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Joanne P. McCallie's tenure at Duke: Struggles and investigation

A combination of an expanded conference, injuries and an investigation into the program led to some frustrating seasons between 2013 and 2016 for McCallie.
A combination of an expanded conference, injuries and an investigation into the program led to some frustrating seasons between 2013 and 2016 for McCallie.

This fall, a new era will dawn for Duke women’s basketball. But before we officially move on, The Chronicle is going to take a walk through Joanne P. McCallie’s 13-year tenure in Durham. After her early dominance from 2007 to 2013, we now look back at the struggles that ensued from 2013 to 2016.

Coming off the 2012-13 season, McCallie had established herself as a capable and respectable head coach, receiving a vote of confidence from Duke Athletics in the form of a contract extension through the 2018-19 campaign. Now, with the school in her corner and a team still pushing for a championship banner, the future looked very promising. 

However, looks can be deceiving.

With a near identical roster to the 2012-13 season, Duke powered through the 2013-14 regular season with an ACC record of 12-4, all four losses coming to Notre Dame and North Carolina. The team ultimately lost in the ACC championship to the Fighting Irish—who were in their inaugural season with the expanded conference—and made an early second-round exit in the NCAA tournament, the second such exit of McCallie’s Duke career.

After regrouping once again that offseason and recruiting the second-ranked incoming class, a turnaround seemed likely. When it came down to it however, the 2014-15 season brought exactly what Blue Devil fans were fearing: more of the same.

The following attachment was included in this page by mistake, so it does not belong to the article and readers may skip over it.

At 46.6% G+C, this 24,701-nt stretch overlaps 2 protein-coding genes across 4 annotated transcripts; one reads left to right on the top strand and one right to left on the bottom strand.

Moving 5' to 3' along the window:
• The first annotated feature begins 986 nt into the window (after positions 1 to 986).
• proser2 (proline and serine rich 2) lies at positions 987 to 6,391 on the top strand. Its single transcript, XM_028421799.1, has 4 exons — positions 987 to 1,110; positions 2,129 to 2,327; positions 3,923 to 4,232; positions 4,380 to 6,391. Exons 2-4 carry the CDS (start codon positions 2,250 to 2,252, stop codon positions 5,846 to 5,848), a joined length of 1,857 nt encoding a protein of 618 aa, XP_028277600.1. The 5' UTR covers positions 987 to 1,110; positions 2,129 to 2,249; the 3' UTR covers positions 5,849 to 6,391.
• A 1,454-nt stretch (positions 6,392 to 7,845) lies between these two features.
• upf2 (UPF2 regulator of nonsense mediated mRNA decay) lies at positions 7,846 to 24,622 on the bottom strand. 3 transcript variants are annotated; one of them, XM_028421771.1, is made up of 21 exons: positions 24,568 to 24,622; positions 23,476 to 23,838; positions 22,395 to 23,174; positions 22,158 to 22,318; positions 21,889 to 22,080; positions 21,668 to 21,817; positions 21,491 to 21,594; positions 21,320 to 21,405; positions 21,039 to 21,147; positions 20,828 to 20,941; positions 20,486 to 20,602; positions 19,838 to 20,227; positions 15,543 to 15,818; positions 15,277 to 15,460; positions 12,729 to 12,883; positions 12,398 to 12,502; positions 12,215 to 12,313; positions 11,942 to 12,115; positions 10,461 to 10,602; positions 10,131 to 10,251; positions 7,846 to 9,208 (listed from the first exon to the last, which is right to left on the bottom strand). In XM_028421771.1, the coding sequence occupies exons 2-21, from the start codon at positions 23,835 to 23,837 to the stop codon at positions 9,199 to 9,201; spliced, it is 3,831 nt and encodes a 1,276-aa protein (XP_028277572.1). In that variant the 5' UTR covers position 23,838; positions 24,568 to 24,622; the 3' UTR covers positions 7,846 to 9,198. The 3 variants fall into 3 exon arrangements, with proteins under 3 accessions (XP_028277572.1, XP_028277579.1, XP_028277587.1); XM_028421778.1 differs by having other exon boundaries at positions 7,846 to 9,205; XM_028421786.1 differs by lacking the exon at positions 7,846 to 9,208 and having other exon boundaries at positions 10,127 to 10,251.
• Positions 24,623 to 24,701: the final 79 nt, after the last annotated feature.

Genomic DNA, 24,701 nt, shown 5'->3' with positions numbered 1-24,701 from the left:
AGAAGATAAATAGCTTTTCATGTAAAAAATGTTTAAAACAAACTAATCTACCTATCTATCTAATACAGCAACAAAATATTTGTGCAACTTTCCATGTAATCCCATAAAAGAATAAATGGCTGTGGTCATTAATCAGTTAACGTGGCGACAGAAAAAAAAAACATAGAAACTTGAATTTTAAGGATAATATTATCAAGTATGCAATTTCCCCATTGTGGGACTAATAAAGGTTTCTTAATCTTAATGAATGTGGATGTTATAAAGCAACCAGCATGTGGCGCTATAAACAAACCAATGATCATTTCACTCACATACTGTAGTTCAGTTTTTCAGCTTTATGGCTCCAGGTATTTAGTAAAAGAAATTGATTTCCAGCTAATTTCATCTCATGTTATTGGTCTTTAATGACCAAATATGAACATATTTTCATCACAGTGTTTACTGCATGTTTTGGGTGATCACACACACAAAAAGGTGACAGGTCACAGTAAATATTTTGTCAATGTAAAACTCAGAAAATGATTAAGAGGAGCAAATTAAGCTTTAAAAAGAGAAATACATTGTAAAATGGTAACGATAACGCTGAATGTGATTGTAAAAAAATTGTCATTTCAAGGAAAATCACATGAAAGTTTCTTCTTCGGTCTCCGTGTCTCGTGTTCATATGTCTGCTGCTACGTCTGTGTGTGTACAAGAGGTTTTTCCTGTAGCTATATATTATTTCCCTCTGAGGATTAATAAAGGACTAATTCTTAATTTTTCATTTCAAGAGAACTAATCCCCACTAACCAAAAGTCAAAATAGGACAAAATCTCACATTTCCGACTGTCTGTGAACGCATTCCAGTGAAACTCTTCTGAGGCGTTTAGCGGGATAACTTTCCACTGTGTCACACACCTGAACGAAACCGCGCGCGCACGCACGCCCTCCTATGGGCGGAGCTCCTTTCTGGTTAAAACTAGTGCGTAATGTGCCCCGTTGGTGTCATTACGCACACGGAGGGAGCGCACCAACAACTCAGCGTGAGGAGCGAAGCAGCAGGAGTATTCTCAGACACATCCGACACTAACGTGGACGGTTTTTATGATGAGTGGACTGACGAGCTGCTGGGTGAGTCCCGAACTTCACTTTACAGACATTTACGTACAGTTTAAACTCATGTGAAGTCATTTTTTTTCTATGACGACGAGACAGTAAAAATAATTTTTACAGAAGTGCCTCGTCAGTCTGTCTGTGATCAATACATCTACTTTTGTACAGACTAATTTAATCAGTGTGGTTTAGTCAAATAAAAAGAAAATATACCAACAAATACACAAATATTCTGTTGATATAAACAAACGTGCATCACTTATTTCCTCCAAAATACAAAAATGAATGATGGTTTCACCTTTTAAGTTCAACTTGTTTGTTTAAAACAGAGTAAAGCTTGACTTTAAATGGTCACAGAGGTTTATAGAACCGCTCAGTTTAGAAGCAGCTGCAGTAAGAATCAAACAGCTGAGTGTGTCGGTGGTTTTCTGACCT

Duke achieved a near-identical ACC record of 11-5 and made it one round further than the previous year in the NCAA tournament. While these results technically showed progress, it was not nearly enough to instill confidence in the team.

The 2015-16 season turned out to be Duke’s worst in over two decades. Not only did it struggle to maintain a .500 conference record through a multitude of injuries, but it was left out of the NCAA tournament for the first time since 1994.

To make matters worse, a mass exodus was taking place as players and coaches began departing from the program at an alarming rate.

Between 2013 and 2016, five Blue Devils transferred from Duke and one left to pursue a career overseas. The last two to do so, Azura Stevens and Angela Salvadores, were two of Duke’s top performers at the time of their departure.

In the same three-year span, assistant coaches Joy Cheek and Candice M. Jackson parted ways with the Blue Devils to take jobs at other programs.

All this turnover and turmoil seemed too dramatic to be happening for no reason, and it wasn’t long before a potential explanation was brought to public attention.

After the end of the 2015-16 season, Duke began an internal investigation to evaluate allegations of the women’s basketball program’s conduct toward players and staff.

The issue of player mistreatment has been a part of competitive sports for a long time, especially in NCAA women’s basketball. According to Sports Illustrated, between 2013 and 2015, at least seven Division I programs investigated or disciplined head coaches on the basis of mistreatment. 

A major reason for increased investigation and attention on player mistreatment was that the players had begun to speak out themselves. Former Duke star and current WNBA center Elizabeth Williams used her voice to bring light to the situation surrounding her former coach. She denied that any physical or criminal mistreatment occurred during her time on the roster, but did describe the general atmosphere as being negative.

After roughly one month of investigation, it was determined that McCallie would stay on as head coach

The investigation, in addition to McCallie’s worst performing season, cast a dark shadow over both her successful past and promising future. Fortunately for the program, the worst was now behind her.

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